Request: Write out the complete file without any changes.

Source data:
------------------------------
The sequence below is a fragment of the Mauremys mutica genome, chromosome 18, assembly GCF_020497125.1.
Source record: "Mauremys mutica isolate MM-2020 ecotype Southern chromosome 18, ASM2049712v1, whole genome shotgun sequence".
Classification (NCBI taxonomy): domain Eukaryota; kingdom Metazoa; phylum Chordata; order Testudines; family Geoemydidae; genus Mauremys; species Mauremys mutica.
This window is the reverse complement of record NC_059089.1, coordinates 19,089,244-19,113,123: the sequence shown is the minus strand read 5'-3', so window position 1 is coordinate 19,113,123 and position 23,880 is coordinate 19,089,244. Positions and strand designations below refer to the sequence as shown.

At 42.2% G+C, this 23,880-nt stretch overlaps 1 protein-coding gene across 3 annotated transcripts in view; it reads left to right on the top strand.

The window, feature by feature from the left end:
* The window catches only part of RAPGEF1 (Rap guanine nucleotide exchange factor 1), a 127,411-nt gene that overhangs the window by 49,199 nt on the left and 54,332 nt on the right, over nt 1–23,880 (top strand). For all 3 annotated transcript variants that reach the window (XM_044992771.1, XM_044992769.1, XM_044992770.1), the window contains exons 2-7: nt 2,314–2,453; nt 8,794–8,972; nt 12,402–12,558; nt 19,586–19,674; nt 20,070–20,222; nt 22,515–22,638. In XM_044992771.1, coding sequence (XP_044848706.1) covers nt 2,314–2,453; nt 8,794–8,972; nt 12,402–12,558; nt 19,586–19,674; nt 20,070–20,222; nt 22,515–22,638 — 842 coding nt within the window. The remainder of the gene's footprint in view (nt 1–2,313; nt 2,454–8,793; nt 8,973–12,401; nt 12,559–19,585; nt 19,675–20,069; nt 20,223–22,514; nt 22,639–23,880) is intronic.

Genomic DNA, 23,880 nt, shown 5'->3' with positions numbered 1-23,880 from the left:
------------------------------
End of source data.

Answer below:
The sequence below is a fragment of the Mauremys mutica genome, chromosome 18, assembly GCF_020497125.1.
Source record: "Mauremys mutica isolate MM-2020 ecotype Southern chromosome 18, ASM2049712v1, whole genome shotgun sequence".
Classification (NCBI taxonomy): domain Eukaryota; kingdom Metazoa; phylum Chordata; order Testudines; family Geoemydidae; genus Mauremys; species Mauremys mutica.
This window is the reverse complement of record NC_059089.1, coordinates 19,089,244-19,113,123: the sequence shown is the minus strand read 5'-3', so window position 1 is coordinate 19,113,123 and position 23,880 is coordinate 19,089,244. Positions and strand designations below refer to the sequence as shown.

At 42.2% G+C, this 23,880-nt stretch overlaps 1 protein-coding gene across 3 annotated transcripts in view; it reads left to right on the top strand.

The window, feature by feature from the left end:
* The window catches only part of RAPGEF1 (Rap guanine nucleotide exchange factor 1), a 127,411-nt gene that overhangs the window by 49,199 nt on the left and 54,332 nt on the right, over nt 1–23,880 (top strand). For all 3 annotated transcript variants that reach the window (XM_044992771.1, XM_044992769.1, XM_044992770.1), the window contains exons 2-7: nt 2,314–2,453; nt 8,794–8,972; nt 12,402–12,558; nt 19,586–19,674; nt 20,070–20,222; nt 22,515–22,638. In XM_044992771.1, coding sequence (XP_044848706.1) covers nt 2,314–2,453; nt 8,794–8,972; nt 12,402–12,558; nt 19,586–19,674; nt 20,070–20,222; nt 22,515–22,638 — 842 coding nt within the window. The remainder of the gene's footprint in view (nt 1–2,313; nt 2,454–8,793; nt 8,973–12,401; nt 12,559–19,585; nt 19,675–20,069; nt 20,223–22,514; nt 22,639–23,880) is intronic.

Genomic DNA, 23,880 nt, shown 5'->3' with positions numbered 1-23,880 from the left: